3. The role of the laity in both Buddhism and Christianity presents some questions and problems. The celibate life as potentially a more effective means towards the realization of the ultimate goal is prevalent in many religious traditions. Interestingly enough the same tension does not seem to exist in Hinduism because the classic scheme is a trajectory of a person journeying through the various stages of life: student, married householder and finally ending up as a renunciant, a sannyasi. And the tradition is so free about this that a person can jump straight into the sannyasi category when he is moved to do so, but at least it is quite understood that one living as a householder is merely living at a certain stage, and either in this life or in another one will move on to another stage. The problem for women, however, remains unresolved, with women not seeming to get the same treatment—women sannyasi are not exactly prominent within Hinduism!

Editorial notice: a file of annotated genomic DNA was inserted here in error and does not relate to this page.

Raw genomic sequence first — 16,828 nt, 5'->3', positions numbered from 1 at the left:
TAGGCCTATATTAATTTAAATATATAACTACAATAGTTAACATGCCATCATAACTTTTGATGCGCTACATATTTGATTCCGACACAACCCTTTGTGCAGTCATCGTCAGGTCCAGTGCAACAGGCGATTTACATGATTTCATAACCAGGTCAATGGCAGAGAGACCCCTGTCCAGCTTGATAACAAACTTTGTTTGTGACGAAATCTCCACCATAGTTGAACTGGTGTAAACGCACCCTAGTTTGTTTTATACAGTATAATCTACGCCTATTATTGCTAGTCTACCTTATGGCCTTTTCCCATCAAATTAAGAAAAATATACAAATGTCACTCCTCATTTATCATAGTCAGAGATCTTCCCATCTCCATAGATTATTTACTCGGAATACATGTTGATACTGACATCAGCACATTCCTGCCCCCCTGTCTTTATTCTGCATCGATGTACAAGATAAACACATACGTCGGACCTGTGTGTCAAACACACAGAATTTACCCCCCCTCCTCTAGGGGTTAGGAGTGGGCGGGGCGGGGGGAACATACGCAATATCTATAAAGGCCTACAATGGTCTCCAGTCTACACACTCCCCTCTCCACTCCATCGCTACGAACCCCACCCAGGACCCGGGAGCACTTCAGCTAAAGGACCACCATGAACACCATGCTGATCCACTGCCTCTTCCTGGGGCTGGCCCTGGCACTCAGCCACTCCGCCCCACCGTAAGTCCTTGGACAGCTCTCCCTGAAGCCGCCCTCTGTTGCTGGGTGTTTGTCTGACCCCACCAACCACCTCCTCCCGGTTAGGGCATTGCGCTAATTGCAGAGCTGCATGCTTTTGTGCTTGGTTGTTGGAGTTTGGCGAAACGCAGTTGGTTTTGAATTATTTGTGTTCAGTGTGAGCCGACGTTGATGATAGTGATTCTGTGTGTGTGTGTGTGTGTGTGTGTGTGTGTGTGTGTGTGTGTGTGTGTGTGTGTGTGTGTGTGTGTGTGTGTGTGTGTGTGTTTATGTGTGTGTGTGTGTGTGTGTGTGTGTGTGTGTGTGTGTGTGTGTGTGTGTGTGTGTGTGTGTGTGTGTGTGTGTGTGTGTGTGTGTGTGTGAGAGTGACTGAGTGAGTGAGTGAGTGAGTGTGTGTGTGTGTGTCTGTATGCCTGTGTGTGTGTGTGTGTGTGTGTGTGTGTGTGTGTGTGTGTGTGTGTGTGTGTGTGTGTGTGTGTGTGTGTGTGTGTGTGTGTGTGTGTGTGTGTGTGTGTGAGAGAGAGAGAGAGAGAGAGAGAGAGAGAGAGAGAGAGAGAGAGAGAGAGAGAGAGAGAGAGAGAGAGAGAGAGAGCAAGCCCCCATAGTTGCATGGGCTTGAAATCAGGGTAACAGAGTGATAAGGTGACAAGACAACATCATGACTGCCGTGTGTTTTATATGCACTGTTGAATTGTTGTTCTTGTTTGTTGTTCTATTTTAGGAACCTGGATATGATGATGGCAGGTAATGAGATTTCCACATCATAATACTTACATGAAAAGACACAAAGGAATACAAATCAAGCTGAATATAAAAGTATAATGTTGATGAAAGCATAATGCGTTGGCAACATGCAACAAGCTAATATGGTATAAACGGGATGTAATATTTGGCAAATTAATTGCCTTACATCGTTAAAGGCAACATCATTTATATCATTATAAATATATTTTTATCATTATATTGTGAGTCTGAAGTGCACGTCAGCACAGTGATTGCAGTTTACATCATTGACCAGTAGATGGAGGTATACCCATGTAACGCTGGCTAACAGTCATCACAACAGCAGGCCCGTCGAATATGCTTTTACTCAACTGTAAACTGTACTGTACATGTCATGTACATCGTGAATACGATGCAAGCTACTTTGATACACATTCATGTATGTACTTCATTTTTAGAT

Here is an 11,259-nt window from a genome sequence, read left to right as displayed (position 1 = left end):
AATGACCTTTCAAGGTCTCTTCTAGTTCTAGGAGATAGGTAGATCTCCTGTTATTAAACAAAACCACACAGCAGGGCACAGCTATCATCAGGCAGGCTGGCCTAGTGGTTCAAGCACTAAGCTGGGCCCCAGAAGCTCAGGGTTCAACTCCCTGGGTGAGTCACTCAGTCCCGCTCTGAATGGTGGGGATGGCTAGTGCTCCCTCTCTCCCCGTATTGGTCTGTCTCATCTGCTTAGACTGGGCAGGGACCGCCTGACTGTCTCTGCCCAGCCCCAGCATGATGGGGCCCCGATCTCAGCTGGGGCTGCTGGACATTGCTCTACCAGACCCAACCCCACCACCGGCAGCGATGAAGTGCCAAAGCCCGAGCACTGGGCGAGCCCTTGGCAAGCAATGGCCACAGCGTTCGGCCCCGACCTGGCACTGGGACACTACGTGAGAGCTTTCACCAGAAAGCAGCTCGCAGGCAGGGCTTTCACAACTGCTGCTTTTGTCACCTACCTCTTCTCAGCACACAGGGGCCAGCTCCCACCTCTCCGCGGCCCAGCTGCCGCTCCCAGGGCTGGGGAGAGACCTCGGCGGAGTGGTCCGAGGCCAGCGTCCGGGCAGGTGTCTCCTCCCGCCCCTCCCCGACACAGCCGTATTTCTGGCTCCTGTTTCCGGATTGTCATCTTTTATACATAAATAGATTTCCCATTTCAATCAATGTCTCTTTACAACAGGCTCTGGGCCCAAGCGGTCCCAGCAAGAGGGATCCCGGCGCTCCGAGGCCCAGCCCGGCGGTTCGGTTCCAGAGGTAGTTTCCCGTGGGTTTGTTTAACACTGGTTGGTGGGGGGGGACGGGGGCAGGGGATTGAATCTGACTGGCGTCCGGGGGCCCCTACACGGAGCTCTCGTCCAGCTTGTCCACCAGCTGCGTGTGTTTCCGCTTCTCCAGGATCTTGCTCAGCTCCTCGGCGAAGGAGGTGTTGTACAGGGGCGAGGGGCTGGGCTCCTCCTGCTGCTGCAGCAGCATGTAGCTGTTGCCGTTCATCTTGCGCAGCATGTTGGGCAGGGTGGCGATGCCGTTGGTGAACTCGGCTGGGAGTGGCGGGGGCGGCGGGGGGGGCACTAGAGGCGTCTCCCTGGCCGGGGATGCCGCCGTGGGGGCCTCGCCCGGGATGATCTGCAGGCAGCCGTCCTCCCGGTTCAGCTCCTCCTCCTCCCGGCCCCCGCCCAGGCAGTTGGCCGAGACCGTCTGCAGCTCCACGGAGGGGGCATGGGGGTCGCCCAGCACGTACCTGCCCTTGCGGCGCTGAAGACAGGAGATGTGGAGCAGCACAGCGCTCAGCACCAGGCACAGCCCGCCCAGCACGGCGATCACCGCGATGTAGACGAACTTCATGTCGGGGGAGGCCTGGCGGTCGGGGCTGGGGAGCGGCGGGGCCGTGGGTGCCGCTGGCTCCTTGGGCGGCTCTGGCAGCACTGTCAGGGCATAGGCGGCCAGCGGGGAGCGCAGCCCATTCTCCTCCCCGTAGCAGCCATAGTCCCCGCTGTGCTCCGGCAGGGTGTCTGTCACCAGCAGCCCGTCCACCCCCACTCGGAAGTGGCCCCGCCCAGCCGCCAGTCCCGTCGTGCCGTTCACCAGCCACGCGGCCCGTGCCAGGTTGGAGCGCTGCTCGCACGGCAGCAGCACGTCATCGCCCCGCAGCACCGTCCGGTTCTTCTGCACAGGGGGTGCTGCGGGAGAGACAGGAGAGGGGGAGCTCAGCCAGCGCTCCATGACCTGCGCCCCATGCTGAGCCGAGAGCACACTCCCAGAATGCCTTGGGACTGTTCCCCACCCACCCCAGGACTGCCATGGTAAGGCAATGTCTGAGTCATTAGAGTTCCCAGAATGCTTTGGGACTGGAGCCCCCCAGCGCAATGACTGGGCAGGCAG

4. There is a very important exception to some of these limitations: the Sufis of Islam. Islam says very explicitly that it does not have such a thing as monasticism. The Sufis are not monks. Nor are they put on a pedestal or considered as “torchbearers” of any orthodoxy. In fact they are held in suspicion and hostility by various elements within Islam. But what’s important for consideration is that a Sufi can be either celibate or married–some of their greatest holy men were married; but they all understand the role of renunciation and detachment in the mystical life. And this is precisely what is their focus—simply the reality of God. It does not really matter in the grand scheme of things whether you are a hermit, a married person,(the problem of course is that in the practical scheme of things when you are married your attention goes largely to the dynamics of family life, like St. Paul himself said), a wandering ascetic, a scholar, a merchant, etc.–you will be plugged into one dynamic that leads to fana, “extinction” of the ephemeral ego, and reintegration into a new identity in God. That is a better way of looking at all this rather than as some select group being a “torchbearer” of the central doctrine. The title of my next posting is a Sufi adage and a perfect place to end this reflection: Wherever you turn, there is God.